The problem with store-bought BBQ fuel is that they often add binders, accelerants and other things to the basic fuel in order to make it easier to manufacture/shape/pack/light/burn. Whilst the vast majority of store-bought BBQ fuels won't impart anything particularly bad into the food being cooked, the by-products (ash and partially-burnt coals) were never meant to come into contact with food.
Since the ashes of BBQ fuels were never meant to be reinjected into the food stream, their content is not regulated anywhere (that I know of). There are no safety protections in place.
Ash, in particular, is no longer 'organic' after being burnt. The heat of the fire has reduced it to mineral status. Whether there are things like heavy metals in there is anyone's guess. Putting that stuff into a compost pile won't 'help make it safe' because the bacteria/fungus in a compost pile feed primarily off organic molecules, not inorganic minerals. Nothing can turn cadmium into carbon.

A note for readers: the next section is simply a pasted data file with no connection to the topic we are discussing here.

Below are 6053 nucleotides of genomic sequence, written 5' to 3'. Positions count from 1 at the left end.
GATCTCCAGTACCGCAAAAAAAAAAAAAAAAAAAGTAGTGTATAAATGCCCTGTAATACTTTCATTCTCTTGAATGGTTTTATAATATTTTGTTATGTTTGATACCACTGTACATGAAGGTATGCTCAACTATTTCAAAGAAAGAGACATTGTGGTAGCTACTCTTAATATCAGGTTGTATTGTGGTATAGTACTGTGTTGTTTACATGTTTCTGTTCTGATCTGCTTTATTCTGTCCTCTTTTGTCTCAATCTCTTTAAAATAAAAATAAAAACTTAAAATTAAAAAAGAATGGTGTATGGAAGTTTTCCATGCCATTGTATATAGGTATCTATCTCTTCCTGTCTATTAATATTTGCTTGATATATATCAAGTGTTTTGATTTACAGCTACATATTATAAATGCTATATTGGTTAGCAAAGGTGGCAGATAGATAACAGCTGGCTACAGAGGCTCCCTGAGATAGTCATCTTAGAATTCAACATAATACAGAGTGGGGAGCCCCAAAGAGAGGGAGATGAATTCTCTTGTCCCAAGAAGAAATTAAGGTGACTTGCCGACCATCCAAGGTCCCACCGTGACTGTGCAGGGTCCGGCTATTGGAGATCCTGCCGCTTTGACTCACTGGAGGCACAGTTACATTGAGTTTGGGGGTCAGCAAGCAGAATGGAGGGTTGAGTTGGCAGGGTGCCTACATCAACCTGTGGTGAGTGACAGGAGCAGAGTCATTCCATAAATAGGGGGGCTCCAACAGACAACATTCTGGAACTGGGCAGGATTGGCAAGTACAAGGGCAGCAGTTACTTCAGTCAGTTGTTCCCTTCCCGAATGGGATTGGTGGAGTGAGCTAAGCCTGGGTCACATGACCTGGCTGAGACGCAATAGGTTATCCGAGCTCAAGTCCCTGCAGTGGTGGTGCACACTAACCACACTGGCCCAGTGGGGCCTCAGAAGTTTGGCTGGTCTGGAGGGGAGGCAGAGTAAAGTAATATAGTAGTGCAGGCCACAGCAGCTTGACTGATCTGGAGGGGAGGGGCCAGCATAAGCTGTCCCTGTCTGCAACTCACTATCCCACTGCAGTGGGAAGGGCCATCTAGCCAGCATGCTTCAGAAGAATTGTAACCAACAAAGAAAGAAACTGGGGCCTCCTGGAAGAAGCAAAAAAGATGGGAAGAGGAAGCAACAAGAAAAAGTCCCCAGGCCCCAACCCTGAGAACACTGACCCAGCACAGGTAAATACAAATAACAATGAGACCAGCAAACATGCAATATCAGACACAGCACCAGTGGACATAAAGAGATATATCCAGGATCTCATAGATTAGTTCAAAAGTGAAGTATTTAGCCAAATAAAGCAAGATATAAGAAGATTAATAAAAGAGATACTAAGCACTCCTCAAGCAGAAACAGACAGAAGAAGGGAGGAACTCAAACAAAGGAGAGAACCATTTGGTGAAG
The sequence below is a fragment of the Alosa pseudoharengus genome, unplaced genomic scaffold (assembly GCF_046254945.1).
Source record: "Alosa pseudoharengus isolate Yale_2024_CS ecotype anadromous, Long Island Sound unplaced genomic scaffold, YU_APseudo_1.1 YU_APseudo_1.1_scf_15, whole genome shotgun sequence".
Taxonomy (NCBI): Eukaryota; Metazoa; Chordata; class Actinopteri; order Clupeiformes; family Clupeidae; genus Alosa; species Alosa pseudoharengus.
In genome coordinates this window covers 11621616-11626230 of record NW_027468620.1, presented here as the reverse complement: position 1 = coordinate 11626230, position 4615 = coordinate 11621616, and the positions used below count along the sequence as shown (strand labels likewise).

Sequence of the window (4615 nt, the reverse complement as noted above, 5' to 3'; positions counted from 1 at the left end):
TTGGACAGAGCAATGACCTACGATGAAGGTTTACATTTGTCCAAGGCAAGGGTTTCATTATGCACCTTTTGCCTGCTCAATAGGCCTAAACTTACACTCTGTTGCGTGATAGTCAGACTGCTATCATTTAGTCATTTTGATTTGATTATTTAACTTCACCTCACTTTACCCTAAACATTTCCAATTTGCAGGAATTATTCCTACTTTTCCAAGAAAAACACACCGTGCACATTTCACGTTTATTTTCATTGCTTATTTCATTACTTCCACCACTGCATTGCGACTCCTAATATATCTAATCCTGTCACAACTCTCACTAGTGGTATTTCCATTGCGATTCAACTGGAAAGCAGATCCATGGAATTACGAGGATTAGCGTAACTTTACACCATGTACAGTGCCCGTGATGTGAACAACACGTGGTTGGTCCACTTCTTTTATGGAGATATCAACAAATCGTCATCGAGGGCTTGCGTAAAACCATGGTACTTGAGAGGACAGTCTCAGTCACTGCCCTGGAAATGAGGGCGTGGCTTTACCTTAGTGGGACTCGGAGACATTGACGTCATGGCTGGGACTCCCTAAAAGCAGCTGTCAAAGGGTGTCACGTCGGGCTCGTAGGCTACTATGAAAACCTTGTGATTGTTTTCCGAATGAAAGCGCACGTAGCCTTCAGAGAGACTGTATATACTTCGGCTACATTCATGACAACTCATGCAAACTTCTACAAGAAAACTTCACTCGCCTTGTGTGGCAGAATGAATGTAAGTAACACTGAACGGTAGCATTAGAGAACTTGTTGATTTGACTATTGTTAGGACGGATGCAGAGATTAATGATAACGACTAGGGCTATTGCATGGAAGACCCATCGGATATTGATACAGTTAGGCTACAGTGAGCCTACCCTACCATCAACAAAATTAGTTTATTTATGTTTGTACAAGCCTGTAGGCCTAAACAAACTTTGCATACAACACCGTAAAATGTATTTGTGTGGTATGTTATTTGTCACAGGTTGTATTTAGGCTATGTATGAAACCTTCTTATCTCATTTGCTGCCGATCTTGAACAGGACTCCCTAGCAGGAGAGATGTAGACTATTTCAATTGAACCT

Are there BBQ fuels being sold in stores that are 100% natural with no additives? Sure, but in my area you have to look hard to find them, they usually aren't cheap, and they often don't "work as well" as the ones that have been heavily bound and doped with accelerants.
If you make wise purchasing decisions in the store, you can throw as many coals into the compost pile as you like and they will act as moisture and nutrient stores, as well as habitat for microbes and fungi — all positive with no downsides. Small amounts of ash (less than a cup a week) will also be fine, and provide trace minerals that various organisms can use (without messing with the pH too much).
If you're producing more than a cup of ash a week, the typical 4-person compost pile won't be able to handle the load, and you should scatter the rest of the ashes evenly out onto fields/pastures, or under trees and bushes (assuming you don't want to use it to make lye for soap or any of a pile of other things). Treat the ash as a mineral cocktail that most plants can handle in very small doses, and you'll be fine.
Note: Since ash raises the pH of the soil onto which it is applied, it follows that plants that prefer acidic soils won't appreciate it. Avoid dusting the ground around such plants with ashes.
If you dump a pail of ashes into a single spot on a weekly basis — compost pile, base of tree, doesn't matter — I can pretty-much guarantee that you will kill everything there. I know of no plants or organisms that can survive that sort of abuse.